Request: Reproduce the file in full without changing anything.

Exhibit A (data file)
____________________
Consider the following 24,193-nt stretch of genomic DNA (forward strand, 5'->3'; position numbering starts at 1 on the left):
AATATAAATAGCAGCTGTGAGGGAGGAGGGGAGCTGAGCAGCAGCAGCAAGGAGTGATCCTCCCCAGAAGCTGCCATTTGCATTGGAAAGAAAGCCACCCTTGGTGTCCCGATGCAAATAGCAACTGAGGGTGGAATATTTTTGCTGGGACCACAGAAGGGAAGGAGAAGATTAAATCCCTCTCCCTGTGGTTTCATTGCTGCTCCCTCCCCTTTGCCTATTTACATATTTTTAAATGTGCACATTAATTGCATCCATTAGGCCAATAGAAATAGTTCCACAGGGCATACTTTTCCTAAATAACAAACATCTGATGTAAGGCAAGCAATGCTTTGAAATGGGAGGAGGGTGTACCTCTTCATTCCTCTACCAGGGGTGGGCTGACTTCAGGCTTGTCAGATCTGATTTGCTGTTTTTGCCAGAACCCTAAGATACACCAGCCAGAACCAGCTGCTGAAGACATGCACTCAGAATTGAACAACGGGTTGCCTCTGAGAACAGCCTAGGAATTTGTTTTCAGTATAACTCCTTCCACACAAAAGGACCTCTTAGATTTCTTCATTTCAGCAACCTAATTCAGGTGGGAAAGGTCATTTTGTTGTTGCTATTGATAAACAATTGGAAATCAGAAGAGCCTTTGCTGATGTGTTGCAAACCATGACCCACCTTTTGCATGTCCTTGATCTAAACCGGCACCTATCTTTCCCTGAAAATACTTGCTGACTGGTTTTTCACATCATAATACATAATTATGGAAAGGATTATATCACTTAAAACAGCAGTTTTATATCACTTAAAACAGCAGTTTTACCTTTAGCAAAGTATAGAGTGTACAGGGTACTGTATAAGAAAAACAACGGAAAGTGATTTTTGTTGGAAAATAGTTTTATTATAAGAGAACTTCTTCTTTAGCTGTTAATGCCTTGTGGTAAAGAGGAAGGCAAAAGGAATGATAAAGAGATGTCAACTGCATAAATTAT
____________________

Consider the following 24,193-nt stretch of genomic DNA (forward strand, 5'->3'; position numbering starts at 1 on the left):
AATATAAATAGCAGCTGTGAGGGAGGAGGGGAGCTGAGCAGCAGCAGCAAGGAGTGATCCTCCCCAGAAGCTGCCATTTGCATTGGAAAGAAAGCCACCCTTGGTGTCCCGATGCAAATAGCAACTGAGGGTGGAATATTTTTGCTGGGACCACAGAAGGGAAGGAGAAGATTAAATCCCTCTCCCTGTGGTTTCATTGCTGCTCCCTCCCCTTTGCCTATTTACATATTTTTAAATGTGCACATTAATTGCATCCATTAGGCCAATAGAAATAGTTCCACAGGGCATACTTTTCCTAAATAACAAACATCTGATGTAAGGCAAGCAATGCTTTGAAATGGGAGGAGGGTGTACCTCTTCATTCCTCTACCAGGGGTGGGCTGACTTCAGGCTTGTCAGATCTGATTTGCTGTTTTTGCCAGAACCCTAAGATACACCAGCCAGAACCAGCTGCTGAAGACATGCACTCAGAATTGAACAACGGGTTGCCTCTGAGAACAGCCTAGGAATTTGTTTTCAGTATAACTCCTTCCACACAAAAGGACCTCTTAGATTTCTTCATTTCAGCAACCTAATTCAGGTGGGAAAGGTCATTTTGTTGTTGCTATTGATAAACAATTGGAAATCAGAAGAGCCTTTGCTGATGTGTTGCAAACCATGACCCACCTTTTGCATGTCCTTGATCTAAACCGGCACCTATCTTTCCCTGAAAATACTTGCTGACTGGTTTTTCACATCATAATACATAATTATGGAAAGGATTATATCACTTAAAACAGCAGTTTTATATCACTTAAAACAGCAGTTTTACCTTTAGCAAAGTATAGAGTGTACAGGGTACTGTATAAGAAAAACAACGGAAAGTGATTTTTGTTGGAAAATAGTTTTATTATAAGAGAACTTCTTCTTTAGCTGTTAATGCCTTGTGGTAAAGAGGAAGGCAAAAGGAATGATAAAGAGATGTCAACTGCATAAATTAT